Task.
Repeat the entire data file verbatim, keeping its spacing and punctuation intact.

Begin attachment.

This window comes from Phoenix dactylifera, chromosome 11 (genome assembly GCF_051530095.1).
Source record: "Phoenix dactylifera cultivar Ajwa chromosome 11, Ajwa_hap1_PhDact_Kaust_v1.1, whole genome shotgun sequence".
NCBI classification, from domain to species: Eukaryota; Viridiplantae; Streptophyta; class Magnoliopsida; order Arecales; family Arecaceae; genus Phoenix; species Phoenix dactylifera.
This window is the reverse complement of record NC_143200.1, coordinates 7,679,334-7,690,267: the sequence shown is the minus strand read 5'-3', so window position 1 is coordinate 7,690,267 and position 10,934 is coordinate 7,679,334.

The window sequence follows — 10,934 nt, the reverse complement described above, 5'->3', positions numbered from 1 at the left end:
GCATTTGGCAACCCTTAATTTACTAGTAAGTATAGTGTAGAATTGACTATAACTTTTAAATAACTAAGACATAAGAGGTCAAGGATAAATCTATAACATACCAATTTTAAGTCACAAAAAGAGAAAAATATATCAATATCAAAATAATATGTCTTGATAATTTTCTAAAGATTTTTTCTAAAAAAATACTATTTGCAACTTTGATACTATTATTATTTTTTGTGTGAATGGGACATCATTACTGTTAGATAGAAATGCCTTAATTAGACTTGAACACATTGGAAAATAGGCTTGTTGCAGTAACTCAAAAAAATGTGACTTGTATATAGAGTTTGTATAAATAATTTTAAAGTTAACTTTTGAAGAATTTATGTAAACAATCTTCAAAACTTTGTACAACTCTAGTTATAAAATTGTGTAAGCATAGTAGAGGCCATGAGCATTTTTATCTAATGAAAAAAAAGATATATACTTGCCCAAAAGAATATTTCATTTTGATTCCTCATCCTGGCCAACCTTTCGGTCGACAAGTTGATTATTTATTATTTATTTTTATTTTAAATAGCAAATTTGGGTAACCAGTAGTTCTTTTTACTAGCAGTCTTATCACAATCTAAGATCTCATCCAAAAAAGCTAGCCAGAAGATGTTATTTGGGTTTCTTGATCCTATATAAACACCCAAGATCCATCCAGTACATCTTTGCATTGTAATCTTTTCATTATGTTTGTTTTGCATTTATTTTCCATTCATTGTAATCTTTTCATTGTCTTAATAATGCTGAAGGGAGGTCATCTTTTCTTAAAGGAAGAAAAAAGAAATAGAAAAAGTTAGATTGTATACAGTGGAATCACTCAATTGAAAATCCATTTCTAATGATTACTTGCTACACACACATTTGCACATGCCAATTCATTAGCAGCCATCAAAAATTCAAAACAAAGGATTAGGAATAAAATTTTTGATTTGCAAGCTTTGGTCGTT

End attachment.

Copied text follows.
This window comes from Phoenix dactylifera, chromosome 11 (genome assembly GCF_051530095.1).
Source record: "Phoenix dactylifera cultivar Ajwa chromosome 11, Ajwa_hap1_PhDact_Kaust_v1.1, whole genome shotgun sequence".
NCBI classification, from domain to species: Eukaryota; Viridiplantae; Streptophyta; class Magnoliopsida; order Arecales; family Arecaceae; genus Phoenix; species Phoenix dactylifera.
This window is the reverse complement of record NC_143200.1, coordinates 7,679,334-7,690,267: the sequence shown is the minus strand read 5'-3', so window position 1 is coordinate 7,690,267 and position 10,934 is coordinate 7,679,334.

The window sequence follows — 10,934 nt, the reverse complement described above, 5'->3', positions numbered from 1 at the left end:
GCATTTGGCAACCCTTAATTTACTAGTAAGTATAGTGTAGAATTGACTATAACTTTTAAATAACTAAGACATAAGAGGTCAAGGATAAATCTATAACATACCAATTTTAAGTCACAAAAAGAGAAAAATATATCAATATCAAAATAATATGTCTTGATAATTTTCTAAAGATTTTTTCTAAAAAAATACTATTTGCAACTTTGATACTATTATTATTTTTTGTGTGAATGGGACATCATTACTGTTAGATAGAAATGCCTTAATTAGACTTGAACACATTGGAAAATAGGCTTGTTGCAGTAACTCAAAAAAATGTGACTTGTATATAGAGTTTGTATAAATAATTTTAAAGTTAACTTTTGAAGAATTTATGTAAACAATCTTCAAAACTTTGTACAACTCTAGTTATAAAATTGTGTAAGCATAGTAGAGGCCATGAGCATTTTTATCTAATGAAAAAAAAGATATATACTTGCCCAAAAGAATATTTCATTTTGATTCCTCATCCTGGCCAACCTTTCGGTCGACAAGTTGATTATTTATTATTTATTTTTATTTTAAATAGCAAATTTGGGTAACCAGTAGTTCTTTTTACTAGCAGTCTTATCACAATCTAAGATCTCATCCAAAAAAGCTAGCCAGAAGATGTTATTTGGGTTTCTTGATCCTATATAAACACCCAAGATCCATCCAGTACATCTTTGCATTGTAATCTTTTCATTATGTTTGTTTTGCATTTATTTTCCATTCATTGTAATCTTTTCATTGTCTTAATAATGCTGAAGGGAGGTCATCTTTTCTTAAAGGAAGAAAAAAGAAATAGAAAAAGTTAGATTGTATACAGTGGAATCACTCAATTGAAAATCCATTTCTAATGATTACTTGCTACACACACATTTGCACATGCCAATTCATTAGCAGCCATCAAAAATTCAAAACAAAGGATTAGGAATAAAATTTTTGATTTGCAAGCTTTGGTCGTT